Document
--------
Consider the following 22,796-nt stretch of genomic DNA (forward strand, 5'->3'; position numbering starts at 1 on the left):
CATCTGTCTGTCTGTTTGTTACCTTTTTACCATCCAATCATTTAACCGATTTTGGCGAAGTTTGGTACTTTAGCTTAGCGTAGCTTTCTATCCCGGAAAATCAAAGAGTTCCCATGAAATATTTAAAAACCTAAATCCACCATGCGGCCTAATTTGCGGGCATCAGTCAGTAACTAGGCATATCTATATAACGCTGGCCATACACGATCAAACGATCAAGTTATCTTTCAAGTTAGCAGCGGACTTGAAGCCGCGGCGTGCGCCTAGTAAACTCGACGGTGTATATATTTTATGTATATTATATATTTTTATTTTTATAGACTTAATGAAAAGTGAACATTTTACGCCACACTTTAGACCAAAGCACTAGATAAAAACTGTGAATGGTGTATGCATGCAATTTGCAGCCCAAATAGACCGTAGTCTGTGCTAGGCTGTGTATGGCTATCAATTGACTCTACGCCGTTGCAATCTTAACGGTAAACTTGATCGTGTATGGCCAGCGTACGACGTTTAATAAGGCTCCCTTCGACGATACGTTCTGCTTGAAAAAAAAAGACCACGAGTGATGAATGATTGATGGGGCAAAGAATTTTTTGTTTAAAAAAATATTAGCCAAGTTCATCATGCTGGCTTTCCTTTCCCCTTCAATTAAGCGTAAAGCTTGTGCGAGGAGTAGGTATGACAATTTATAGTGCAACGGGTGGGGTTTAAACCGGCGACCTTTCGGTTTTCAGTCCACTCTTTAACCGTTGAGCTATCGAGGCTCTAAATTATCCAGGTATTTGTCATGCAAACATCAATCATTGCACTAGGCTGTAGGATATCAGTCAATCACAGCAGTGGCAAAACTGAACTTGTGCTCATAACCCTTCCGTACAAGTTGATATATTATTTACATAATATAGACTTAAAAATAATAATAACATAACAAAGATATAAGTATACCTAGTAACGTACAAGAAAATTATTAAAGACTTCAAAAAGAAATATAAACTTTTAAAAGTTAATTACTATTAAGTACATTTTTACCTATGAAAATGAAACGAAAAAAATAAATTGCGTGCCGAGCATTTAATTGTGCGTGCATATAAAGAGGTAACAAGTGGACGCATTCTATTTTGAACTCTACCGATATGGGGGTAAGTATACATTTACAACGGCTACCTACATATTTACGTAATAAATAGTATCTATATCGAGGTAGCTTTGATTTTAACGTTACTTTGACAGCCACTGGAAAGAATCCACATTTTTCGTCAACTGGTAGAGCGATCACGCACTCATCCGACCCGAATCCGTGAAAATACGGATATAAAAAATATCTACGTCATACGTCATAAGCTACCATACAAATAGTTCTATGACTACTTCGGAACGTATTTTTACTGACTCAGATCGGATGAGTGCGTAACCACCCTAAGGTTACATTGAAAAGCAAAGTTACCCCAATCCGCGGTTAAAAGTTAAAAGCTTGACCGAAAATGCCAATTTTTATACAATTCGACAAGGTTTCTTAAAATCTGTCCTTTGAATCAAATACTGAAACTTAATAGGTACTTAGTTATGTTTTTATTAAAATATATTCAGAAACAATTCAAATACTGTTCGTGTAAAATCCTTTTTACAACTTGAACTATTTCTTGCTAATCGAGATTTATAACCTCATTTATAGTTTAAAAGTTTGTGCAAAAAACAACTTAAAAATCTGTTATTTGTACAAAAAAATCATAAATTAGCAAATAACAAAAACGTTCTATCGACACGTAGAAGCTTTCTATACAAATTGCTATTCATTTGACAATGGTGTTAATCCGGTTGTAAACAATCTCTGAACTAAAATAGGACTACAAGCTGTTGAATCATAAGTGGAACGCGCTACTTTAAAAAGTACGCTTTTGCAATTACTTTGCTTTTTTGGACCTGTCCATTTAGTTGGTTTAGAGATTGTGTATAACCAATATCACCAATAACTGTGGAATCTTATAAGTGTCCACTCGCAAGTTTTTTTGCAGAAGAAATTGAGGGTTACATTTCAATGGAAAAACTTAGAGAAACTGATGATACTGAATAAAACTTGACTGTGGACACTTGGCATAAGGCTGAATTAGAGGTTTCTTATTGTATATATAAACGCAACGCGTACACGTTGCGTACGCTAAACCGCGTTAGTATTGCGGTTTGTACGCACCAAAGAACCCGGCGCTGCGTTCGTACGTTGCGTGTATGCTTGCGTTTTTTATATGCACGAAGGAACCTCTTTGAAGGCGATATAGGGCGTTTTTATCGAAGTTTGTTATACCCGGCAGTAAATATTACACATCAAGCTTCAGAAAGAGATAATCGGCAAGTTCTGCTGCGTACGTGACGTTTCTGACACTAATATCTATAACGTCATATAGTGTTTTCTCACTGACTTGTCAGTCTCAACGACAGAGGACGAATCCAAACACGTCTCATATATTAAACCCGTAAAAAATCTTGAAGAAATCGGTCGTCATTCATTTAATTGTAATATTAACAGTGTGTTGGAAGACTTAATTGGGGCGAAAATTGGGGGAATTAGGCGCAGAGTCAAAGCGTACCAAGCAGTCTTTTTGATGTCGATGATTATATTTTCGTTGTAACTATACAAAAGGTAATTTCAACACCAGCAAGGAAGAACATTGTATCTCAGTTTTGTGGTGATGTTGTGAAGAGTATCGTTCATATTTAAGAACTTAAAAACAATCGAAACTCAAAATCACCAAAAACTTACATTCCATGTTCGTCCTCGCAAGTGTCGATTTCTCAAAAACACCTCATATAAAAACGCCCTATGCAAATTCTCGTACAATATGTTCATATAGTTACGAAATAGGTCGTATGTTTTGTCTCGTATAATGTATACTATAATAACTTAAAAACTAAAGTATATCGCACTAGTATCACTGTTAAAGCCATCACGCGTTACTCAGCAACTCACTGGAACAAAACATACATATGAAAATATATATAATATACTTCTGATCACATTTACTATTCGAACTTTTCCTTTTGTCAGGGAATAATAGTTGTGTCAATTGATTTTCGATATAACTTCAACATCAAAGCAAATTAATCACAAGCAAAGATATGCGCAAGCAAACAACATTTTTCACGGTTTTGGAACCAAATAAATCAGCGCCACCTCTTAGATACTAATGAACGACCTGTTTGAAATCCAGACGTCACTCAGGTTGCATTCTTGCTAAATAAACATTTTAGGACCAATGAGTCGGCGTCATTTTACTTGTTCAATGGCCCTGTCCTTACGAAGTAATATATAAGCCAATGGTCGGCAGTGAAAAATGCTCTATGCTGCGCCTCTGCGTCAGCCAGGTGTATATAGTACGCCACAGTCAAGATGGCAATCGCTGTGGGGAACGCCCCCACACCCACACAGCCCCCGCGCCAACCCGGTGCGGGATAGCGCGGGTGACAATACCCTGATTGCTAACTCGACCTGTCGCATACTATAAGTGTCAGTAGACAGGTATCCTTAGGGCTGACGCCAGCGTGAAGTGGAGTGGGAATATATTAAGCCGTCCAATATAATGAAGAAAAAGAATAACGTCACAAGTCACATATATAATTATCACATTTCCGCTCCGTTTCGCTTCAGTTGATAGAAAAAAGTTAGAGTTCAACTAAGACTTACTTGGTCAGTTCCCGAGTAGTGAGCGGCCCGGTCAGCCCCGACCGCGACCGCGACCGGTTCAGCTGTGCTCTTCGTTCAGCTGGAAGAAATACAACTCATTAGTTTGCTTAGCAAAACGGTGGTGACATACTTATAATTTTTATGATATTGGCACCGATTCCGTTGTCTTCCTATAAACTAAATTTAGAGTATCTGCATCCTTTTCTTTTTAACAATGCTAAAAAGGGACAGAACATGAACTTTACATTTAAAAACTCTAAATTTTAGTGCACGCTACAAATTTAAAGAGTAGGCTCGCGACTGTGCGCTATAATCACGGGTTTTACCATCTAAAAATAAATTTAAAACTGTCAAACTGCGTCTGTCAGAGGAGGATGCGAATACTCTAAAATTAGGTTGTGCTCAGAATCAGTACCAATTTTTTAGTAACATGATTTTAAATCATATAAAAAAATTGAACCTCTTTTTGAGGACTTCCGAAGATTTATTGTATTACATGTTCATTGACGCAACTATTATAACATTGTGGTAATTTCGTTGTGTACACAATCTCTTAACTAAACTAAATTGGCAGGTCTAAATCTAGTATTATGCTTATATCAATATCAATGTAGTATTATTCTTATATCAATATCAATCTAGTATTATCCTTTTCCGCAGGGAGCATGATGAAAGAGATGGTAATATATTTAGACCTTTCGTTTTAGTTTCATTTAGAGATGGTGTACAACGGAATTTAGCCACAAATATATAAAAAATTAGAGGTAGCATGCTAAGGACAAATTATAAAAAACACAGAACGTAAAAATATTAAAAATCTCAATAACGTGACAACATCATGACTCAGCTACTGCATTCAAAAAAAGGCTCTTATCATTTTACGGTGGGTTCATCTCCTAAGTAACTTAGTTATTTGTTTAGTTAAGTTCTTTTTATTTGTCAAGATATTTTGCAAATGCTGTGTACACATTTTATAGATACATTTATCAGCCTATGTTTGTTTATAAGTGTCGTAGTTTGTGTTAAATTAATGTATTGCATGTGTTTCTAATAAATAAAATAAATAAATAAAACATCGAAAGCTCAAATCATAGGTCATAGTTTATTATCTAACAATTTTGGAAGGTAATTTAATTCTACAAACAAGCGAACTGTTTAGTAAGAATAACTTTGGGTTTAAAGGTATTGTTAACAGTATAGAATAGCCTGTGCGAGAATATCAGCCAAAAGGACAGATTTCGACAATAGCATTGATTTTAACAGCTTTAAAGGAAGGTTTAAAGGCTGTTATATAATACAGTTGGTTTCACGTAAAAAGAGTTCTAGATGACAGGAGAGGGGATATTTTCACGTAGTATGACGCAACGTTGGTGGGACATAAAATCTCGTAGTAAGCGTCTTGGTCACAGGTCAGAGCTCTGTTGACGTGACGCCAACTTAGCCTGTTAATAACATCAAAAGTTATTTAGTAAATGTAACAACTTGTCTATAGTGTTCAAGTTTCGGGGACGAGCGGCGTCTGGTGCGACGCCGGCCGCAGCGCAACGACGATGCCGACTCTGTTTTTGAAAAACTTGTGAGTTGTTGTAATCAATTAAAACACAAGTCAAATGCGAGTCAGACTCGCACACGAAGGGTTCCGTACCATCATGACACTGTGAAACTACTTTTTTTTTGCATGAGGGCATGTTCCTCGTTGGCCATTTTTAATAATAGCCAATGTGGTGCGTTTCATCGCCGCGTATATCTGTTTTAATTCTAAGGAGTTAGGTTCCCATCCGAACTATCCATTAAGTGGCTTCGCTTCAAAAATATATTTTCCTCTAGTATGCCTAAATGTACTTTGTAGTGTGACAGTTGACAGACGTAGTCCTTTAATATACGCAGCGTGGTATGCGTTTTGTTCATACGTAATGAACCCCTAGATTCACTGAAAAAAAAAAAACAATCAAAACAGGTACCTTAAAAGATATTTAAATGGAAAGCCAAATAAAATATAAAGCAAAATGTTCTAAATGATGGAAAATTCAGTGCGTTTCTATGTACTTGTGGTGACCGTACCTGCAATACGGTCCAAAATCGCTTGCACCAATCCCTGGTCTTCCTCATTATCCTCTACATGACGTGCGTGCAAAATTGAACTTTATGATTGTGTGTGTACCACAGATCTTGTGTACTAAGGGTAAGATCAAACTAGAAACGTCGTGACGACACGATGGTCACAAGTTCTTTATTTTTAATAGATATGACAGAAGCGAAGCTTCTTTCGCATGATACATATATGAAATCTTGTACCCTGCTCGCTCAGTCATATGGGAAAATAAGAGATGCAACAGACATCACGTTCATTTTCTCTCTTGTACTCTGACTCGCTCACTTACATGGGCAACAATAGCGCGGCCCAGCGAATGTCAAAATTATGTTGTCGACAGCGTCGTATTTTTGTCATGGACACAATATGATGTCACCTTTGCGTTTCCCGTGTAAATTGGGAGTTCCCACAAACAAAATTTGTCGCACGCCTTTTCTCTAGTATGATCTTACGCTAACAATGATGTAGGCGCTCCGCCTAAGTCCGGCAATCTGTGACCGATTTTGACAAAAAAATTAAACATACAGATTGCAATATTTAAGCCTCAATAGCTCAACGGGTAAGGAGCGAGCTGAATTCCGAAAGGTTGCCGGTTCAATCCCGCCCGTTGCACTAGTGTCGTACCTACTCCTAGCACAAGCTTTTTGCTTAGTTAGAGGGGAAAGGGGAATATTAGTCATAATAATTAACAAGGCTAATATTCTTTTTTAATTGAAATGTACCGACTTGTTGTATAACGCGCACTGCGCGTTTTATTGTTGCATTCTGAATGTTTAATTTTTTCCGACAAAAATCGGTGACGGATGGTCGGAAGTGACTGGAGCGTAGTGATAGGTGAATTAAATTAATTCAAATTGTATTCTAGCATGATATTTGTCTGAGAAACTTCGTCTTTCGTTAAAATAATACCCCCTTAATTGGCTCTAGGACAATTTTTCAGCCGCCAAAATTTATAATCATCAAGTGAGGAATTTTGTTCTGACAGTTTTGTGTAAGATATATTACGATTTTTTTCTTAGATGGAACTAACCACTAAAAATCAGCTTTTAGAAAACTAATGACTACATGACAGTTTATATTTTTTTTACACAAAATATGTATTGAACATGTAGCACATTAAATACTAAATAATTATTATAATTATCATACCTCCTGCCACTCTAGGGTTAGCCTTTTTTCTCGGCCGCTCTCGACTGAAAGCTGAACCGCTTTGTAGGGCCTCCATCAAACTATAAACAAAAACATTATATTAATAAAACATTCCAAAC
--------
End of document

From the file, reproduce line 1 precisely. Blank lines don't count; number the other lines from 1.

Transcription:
Consider the following 22,796-nt stretch of genomic DNA (forward strand, 5'->3'; position numbering starts at 1 on the left):